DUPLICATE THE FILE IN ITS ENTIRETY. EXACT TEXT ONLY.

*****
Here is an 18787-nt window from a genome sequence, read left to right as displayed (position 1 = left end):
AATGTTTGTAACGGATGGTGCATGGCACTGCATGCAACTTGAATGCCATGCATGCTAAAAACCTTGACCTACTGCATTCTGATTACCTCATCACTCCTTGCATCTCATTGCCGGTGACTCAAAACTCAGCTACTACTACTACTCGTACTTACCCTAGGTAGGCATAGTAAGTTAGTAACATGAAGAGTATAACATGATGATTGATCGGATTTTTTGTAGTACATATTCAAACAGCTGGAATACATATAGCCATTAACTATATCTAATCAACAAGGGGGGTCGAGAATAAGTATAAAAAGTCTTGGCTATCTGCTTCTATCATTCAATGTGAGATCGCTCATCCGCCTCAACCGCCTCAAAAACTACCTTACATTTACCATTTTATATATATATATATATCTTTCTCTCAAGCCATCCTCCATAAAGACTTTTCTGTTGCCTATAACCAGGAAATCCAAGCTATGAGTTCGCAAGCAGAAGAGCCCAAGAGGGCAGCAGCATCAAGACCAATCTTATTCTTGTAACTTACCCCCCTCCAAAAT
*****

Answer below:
Here is an 18787-nt window from a genome sequence, read left to right as displayed (position 1 = left end):
AATGTTTGTAACGGATGGTGCATGGCACTGCATGCAACTTGAATGCCATGCATGCTAAAAACCTTGACCTACTGCATTCTGATTACCTCATCACTCCTTGCATCTCATTGCCGGTGACTCAAAACTCAGCTACTACTACTACTCGTACTTACCCTAGGTAGGCATAGTAAGTTAGTAACATGAAGAGTATAACATGATGATTGATCGGATTTTTTGTAGTACATATTCAAACAGCTGGAATACATATAGCCATTAACTATATCTAATCAACAAGGGGGGTCGAGAATAAGTATAAAAAGTCTTGGCTATCTGCTTCTATCATTCAATGTGAGATCGCTCATCCGCCTCAACCGCCTCAAAAACTACCTTACATTTACCATTTTATATATATATATATATCTTTCTCTCAAGCCATCCTCCATAAAGACTTTTCTGTTGCCTATAACCAGGAAATCCAAGCTATGAGTTCGCAAGCAGAAGAGCCCAAGAGGGCAGCAGCATCAAGACCAATCTTATTCTTGTAACTTACCCCCCTCCAAAAT